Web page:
You are using an older browser version. Please use a supported version for the best MSN experience.

Review: 2020 Triumph Speed Twin

RideApart logo RideApart 6 days ago Sabrina Giacomini
a motorcycle parked on the side of a building: 2020 Triumph Speed Twin

A shameless love letter.


While I’m able to look back and easily point at the highlights and the dark times of my test riding season, in all the years I’ve been writing about bikes I’ve never been struck by Cupid’s arrow. At least not close enough to the heart to make me seriously consider buying a certain motorcycle. You would think that with all the goodies we get our hands on, the danger of wanting to spend all our money on all the bikes would be a regular occurrence. 

New For 2020:
Triumph Officially Unveils The New Limited-Edition Daytona Moto2 765
Triumph Lifts The Veil Off The New 2020 Street Triple 765 RS

Thankfully, I’ve personally managed to Indiana Jones my way out of the Temple of Temptations. Whether it’s the bike itself or the price tag, I’ve always found something that helped me cool off my passions. That was until I rode the new 2020 Triumph Speed Twin. Sorry guys, I tried really hard to be objective about this. There’s no diplomatic or measured way to put this: I absolutely love the Speed Twin. This isn’t a review as much as it is a love letter. 

From The History Books

The Speed Twin name itself isn’t new. In the late 1930s, the manufacturer introduced the original Speed Twin featuring what Triumph claims was the first successful parallel-twin engine. The Second World War put Triumph’s activities on pause and production of the Speed Twin only resumed in 1947 and ran until 1966, when it was finally put to rest. Fast-forward to 2018 and the Speed Twin made a spectacular comeback.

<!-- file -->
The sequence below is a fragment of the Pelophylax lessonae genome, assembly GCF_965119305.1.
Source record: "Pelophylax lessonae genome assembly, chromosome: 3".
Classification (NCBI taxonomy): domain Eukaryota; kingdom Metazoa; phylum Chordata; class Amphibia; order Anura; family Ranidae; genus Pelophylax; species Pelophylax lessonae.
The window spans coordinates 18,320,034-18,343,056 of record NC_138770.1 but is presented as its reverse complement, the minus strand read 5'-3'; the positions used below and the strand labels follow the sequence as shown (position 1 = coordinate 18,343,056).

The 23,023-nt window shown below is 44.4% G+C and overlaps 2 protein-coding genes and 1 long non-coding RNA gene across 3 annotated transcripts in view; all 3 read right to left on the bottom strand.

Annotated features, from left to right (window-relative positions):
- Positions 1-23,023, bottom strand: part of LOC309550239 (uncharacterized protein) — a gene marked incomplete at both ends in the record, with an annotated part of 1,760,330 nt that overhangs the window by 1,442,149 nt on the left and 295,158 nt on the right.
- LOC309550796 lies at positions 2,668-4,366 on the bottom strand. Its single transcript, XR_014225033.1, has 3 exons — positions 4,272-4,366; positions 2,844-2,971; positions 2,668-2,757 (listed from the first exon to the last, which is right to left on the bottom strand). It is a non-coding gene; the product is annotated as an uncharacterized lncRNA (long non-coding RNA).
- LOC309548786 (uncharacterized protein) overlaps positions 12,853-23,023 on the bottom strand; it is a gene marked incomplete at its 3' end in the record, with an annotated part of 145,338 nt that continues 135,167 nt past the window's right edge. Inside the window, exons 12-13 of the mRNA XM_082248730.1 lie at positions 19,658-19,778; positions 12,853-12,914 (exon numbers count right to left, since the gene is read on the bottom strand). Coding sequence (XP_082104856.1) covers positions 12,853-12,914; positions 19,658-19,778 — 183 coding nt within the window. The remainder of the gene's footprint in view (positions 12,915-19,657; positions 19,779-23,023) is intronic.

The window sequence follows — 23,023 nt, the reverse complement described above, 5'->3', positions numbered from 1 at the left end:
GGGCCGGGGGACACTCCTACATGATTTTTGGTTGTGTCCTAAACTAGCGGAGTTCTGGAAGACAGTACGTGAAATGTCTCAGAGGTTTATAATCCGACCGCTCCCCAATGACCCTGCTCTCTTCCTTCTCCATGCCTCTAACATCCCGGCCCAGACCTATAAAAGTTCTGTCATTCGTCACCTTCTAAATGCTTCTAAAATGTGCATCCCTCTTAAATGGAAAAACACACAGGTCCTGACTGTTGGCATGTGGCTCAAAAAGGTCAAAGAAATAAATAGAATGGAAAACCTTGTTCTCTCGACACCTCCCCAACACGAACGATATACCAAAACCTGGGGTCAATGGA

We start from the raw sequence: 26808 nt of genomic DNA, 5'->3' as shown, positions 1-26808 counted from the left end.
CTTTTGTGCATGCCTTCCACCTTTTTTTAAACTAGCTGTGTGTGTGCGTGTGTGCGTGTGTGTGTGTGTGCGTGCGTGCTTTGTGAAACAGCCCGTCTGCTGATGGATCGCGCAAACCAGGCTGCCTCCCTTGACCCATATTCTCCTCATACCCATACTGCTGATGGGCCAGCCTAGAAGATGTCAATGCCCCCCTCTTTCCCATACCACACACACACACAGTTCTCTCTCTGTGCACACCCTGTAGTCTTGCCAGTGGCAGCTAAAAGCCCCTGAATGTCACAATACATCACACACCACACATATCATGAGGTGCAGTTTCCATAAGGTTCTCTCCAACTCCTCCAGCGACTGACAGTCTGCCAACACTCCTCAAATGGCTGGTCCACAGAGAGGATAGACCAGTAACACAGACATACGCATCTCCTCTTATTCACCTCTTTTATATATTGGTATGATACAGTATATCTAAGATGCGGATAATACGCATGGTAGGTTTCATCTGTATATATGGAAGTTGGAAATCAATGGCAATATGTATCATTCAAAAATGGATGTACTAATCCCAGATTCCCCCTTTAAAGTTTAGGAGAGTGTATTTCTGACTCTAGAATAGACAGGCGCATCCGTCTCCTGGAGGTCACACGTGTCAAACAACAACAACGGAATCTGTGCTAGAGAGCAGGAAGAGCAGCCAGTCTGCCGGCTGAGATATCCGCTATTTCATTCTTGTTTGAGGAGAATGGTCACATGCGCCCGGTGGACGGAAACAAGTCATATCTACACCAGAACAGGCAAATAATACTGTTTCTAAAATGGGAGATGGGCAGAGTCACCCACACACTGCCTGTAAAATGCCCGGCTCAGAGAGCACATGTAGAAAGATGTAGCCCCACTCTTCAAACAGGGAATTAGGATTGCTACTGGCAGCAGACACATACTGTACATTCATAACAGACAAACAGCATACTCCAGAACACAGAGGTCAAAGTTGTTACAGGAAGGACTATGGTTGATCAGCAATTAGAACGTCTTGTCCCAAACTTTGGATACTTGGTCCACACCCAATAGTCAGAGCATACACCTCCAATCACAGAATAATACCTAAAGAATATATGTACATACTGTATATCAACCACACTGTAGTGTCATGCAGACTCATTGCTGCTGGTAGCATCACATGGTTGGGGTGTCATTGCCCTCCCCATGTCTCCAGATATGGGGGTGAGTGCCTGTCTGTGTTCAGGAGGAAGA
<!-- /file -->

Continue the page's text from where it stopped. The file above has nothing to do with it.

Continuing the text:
Triumph unveiled the Speed Twin in early December last year as the lovechild of the Thruxton and the Bonneville. The idea behind its design was to take the elements that make both models so great and combine them into a sort of hybrid. Of course, most of the time when you hear all those fancy words and raving, it can easily be dismissed as marketing fluff. I mean, most of the parts used on the Speed Twin are existing Triumph bits and pieces. The result could have been a water-down Triumph with no real identity. Boy was I caught off guard. 

The Numbers

The good-natured twin is ready to give you as little or as much juice as you want. It doesn’t want to throw you off the saddle nor does it want to bore you out of your mind: the throttle input is supple and precise enough to give you the right amount of going power. There’s no need to continuously fiddle with the throttle to maintain a constant pace but keep in mind that the engine braking is quite torquey. Releasing the throttle will slow you down considerably—a little quirk that’s easy to get used to and use to your advantage. 

The Speed happily cruises along at highway speeds and then leaps into action as soon as you open fire, even at low rpm. Don’t be fooled by its looks: it can most definitely go and it can go fast. The power is there and surprisingly flexible. In addition, the 1200cc is a low-revving engine with a redline set around the 7,000rpm mark. The thumping it produces keeps undesirable vibrations at a minimum, making it comfortable for longer periods of time.